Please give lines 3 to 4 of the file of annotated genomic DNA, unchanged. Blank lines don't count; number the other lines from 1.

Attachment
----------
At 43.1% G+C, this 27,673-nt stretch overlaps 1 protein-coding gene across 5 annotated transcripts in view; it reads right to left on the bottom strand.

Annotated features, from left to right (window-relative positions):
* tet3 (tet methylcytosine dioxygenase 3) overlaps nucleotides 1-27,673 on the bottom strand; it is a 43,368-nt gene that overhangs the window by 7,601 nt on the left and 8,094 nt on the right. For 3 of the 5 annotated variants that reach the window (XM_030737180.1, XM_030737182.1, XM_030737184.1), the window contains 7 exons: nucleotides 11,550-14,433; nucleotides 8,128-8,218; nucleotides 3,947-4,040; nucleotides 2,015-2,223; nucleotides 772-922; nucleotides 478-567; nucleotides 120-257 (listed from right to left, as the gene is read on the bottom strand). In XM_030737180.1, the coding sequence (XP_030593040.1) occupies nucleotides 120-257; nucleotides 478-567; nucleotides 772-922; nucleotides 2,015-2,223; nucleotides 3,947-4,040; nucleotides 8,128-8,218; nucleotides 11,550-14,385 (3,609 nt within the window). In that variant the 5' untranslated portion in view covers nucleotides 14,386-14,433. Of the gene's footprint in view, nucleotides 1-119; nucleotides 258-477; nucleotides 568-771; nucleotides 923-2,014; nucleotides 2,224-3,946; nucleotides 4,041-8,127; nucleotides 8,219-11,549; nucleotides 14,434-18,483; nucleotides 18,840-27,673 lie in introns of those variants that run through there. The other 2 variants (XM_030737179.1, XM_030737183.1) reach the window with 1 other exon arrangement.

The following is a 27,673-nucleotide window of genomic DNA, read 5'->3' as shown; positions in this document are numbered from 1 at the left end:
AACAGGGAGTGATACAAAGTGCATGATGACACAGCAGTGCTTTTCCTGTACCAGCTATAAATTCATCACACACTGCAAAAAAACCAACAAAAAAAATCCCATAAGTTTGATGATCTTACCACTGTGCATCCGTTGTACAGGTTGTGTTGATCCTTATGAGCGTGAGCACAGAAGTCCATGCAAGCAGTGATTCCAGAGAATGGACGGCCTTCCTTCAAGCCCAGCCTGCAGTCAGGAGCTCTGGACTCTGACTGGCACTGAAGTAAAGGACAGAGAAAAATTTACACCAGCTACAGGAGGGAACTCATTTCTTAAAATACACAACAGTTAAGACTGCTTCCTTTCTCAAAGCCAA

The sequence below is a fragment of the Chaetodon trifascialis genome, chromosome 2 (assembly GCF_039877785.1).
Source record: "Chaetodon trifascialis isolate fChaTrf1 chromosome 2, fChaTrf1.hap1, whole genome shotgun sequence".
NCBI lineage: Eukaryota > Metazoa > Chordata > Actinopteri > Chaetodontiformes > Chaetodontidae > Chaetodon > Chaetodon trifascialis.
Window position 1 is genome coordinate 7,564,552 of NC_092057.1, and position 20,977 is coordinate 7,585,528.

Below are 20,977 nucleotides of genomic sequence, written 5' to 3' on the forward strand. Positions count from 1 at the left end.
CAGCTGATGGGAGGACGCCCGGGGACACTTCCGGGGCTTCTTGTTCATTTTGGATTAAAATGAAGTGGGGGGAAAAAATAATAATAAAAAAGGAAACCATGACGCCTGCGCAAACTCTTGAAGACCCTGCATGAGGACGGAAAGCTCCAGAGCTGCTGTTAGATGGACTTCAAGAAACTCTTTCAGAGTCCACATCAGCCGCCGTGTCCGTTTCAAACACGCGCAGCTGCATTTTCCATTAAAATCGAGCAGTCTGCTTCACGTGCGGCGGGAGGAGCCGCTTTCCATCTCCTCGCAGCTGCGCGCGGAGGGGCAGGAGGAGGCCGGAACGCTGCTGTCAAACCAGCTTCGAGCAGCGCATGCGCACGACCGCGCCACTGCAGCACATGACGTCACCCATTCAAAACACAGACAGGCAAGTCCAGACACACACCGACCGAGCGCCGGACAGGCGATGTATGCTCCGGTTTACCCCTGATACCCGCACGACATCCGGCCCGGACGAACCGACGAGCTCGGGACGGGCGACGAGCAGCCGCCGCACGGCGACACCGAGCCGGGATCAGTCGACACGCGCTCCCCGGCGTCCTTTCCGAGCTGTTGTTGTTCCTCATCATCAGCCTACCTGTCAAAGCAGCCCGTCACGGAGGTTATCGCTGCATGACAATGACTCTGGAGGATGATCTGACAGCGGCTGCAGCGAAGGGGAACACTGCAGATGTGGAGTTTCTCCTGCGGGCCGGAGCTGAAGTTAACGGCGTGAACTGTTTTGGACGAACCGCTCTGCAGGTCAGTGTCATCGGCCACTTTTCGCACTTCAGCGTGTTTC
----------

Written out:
* tet3 (tet methylcytosine dioxygenase 3) overlaps nucleotides 1-27,673 on the bottom strand; it is a 43,368-nt gene that overhangs the window by 7,601 nt on the left and 8,094 nt on the right. For 3 of the 5 annotated variants that reach the window (XM_030737180.1, XM_030737182.1, XM_030737184.1), the window contains 7 exons: nucleotides 11,550-14,433; nucleotides 8,128-8,218; nucleotides 3,947-4,040; nucleotides 2,015-2,223; nucleotides 772-922; nucleotides 478-567; nucleotides 120-257 (listed from right to left, as the gene is read on the bottom strand). In XM_030737180.1, the coding sequence (XP_030593040.1) occupies nucleotides 120-257; nucleotides 478-567; nucleotides 772-922; nucleotides 2,015-2,223; nucleotides 3,947-4,040; nucleotides 8,128-8,218; nucleotides 11,550-14,385 (3,609 nt within the window). In that variant the 5' untranslated portion in view covers nucleotides 14,386-14,433. Of the gene's footprint in view, nucleotides 1-119; nucleotides 258-477; nucleotides 568-771; nucleotides 923-2,014; nucleotides 2,224-3,946; nucleotides 4,041-8,127; nucleotides 8,219-11,549; nucleotides 14,434-18,483; nucleotides 18,840-27,673 lie in introns of those variants that run through there. The other 2 variants (XM_030737179.1, XM_030737183.1) reach the window with 1 other exon arrangement.

The following is a 27,673-nucleotide window of genomic DNA, read 5'->3' as shown; positions in this document are numbered from 1 at the left end: